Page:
Change Your Brain
Personality is like a deck of cards. You are dealt a hand at conception, and life experiences determine which genetic cards will be turned up and therefore what the nature of your normal experience will be. It represents the orderly arrangement of all your attributes thoughts, feelings, functioning–the way you think, feel, and behave–that makes you definitely you.
But for most people, it is not–it need not be-a life sentence, a rigid template that determines what will befall you. It is your way of being, of becoming, and of meeting life’s challenges. Most people have a built-in flexibility factor that allows them to learn to deal with the hurdles thrown in their path. As life goes on, they learn to adapt to change, which makes a variety of experiences and expressions of themselves possible. So yes, normally personality modifies throughout life.
Still, sometimes you may want to accelerate this modification process, get out of a rut, hasten change. That means changing your brain.
Numerous studies show that psychotherapy works. So do training in yoga and meditation and exercise and new health habits, as well as medication and profound life experience–anything that spurs your brain to, in effect, learn a new language. And this learning process literally changes the structure and functioning of the brain. Here’s how.
Think of the difference between short-term and long-term memory. Remember a killer exam in college that you had to pass? You pulled an all-nighter, cramming for the exam, and you not only passed it but you got a pretty good grade, right? Now think of some of the things you learned while preparing for that exam.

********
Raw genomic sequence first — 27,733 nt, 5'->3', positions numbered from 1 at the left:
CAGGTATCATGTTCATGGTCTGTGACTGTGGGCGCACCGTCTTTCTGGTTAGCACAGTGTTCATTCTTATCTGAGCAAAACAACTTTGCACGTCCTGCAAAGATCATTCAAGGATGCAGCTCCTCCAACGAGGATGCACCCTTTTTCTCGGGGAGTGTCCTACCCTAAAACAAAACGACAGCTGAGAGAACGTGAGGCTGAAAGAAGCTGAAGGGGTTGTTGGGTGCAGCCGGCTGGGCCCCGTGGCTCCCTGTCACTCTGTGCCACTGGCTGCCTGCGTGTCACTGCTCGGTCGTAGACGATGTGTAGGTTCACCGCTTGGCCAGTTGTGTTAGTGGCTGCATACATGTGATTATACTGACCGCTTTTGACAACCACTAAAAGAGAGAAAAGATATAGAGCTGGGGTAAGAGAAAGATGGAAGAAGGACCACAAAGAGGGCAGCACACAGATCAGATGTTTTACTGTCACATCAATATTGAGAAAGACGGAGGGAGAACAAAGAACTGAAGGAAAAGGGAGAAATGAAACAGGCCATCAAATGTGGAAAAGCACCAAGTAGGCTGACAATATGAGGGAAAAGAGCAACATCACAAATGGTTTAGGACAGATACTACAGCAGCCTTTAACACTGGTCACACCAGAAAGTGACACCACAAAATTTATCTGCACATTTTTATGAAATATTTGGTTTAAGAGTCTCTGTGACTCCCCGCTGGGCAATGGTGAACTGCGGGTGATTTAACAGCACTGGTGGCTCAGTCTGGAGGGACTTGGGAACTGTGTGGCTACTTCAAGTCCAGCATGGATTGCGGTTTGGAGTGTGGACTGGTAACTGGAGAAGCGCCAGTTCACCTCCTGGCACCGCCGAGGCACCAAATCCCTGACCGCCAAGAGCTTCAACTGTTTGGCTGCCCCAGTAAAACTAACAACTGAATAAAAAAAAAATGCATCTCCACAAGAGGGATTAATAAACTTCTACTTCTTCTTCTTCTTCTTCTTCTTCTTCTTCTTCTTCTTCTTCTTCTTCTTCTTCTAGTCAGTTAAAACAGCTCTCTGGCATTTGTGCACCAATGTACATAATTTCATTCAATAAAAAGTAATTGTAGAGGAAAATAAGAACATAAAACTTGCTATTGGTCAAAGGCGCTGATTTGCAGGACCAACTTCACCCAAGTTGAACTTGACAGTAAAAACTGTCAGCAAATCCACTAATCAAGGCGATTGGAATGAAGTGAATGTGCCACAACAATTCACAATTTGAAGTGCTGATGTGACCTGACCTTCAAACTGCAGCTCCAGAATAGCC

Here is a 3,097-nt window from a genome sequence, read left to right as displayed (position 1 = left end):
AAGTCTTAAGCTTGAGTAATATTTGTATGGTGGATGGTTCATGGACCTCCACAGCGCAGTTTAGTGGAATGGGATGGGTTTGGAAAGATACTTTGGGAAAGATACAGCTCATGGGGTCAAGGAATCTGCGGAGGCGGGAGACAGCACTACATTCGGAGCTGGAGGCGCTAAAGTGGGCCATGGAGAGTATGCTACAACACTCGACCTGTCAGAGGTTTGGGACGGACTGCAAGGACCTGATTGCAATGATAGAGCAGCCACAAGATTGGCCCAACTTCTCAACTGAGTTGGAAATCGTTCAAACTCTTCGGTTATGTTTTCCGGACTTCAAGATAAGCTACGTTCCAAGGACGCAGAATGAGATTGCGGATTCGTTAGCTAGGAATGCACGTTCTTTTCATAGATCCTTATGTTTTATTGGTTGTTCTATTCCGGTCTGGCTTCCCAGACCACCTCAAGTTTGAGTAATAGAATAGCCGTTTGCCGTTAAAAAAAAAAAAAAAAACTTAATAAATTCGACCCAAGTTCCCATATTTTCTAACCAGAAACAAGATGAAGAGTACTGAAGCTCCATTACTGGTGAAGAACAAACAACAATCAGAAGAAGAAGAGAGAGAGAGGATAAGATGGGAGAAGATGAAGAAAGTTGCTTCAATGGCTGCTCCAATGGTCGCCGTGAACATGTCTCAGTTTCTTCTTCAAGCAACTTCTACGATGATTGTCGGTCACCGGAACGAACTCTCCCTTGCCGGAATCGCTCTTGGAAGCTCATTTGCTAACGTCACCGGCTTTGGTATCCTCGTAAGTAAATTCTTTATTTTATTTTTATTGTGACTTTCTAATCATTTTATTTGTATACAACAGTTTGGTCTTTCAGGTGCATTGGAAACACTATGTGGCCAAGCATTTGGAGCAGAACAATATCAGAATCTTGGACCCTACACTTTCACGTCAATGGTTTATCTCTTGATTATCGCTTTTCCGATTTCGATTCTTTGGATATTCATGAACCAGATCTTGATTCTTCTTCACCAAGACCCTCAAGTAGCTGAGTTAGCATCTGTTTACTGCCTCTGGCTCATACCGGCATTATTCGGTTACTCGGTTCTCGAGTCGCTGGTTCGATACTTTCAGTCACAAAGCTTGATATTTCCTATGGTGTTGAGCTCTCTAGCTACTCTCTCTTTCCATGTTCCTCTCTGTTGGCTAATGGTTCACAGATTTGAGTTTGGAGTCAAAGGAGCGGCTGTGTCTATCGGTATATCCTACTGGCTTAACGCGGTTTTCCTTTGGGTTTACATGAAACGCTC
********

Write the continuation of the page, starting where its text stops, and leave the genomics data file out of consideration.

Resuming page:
The reason why you can’t is because this kind of learning is transient; it involves stuffing as much information as possible into short-term retention, a memory capacity that is engineered to help us hold things in focus only while needed. It is mediated by neurotransmitters—biochemicals that help cells communicate with one another.
In contrast, long-term memory, through work, practice, persistence, and patience, initiates changes in the structure of the brain cells, even, as we now know, stimulating the creation of new ones throughout the life span. Enriched connectivity among these neurons results, and new abilities can develop from these changes. Researchers in neuropsychiatric laboratories are demonstrating that learning and significant experience can trigger previously unexpressed potentials that may have been encoded in our genes from the start.
Neuroscientist Eric Kandel, who won the 2000 Nobel Prize in physiology/medicine, showed in a sea slug that genes change in the learning process. “If you have a long-term memory,” he explains, “you alter the expression of genes in the brain and you grow new synapses.” It is an exciting and optimistic time in the medical, psychiatric, neuroscience, and personality worlds.
Kandel’s elegant work and all that has followed imply that no matter how troublesome your personality, biologically your fate is never really sealed. Through experience, learning, and psychotherapy, you can turn up long-uncovered cards and expand your hand at any age.
A good example of this form of memory is what happens when you learn a second language—once you’ve studied and practiced enough to speak the second language, you’ve changed your brain. And we need both types of memory—short-term retention (e.g., to remember how to get to your child’s soccer practice this afternoon) and long-term memory (e.g., to “keep on file”in your head what you will need every time you teach your regular course on art history).
The brain is an amazing machine that can do all of this and more.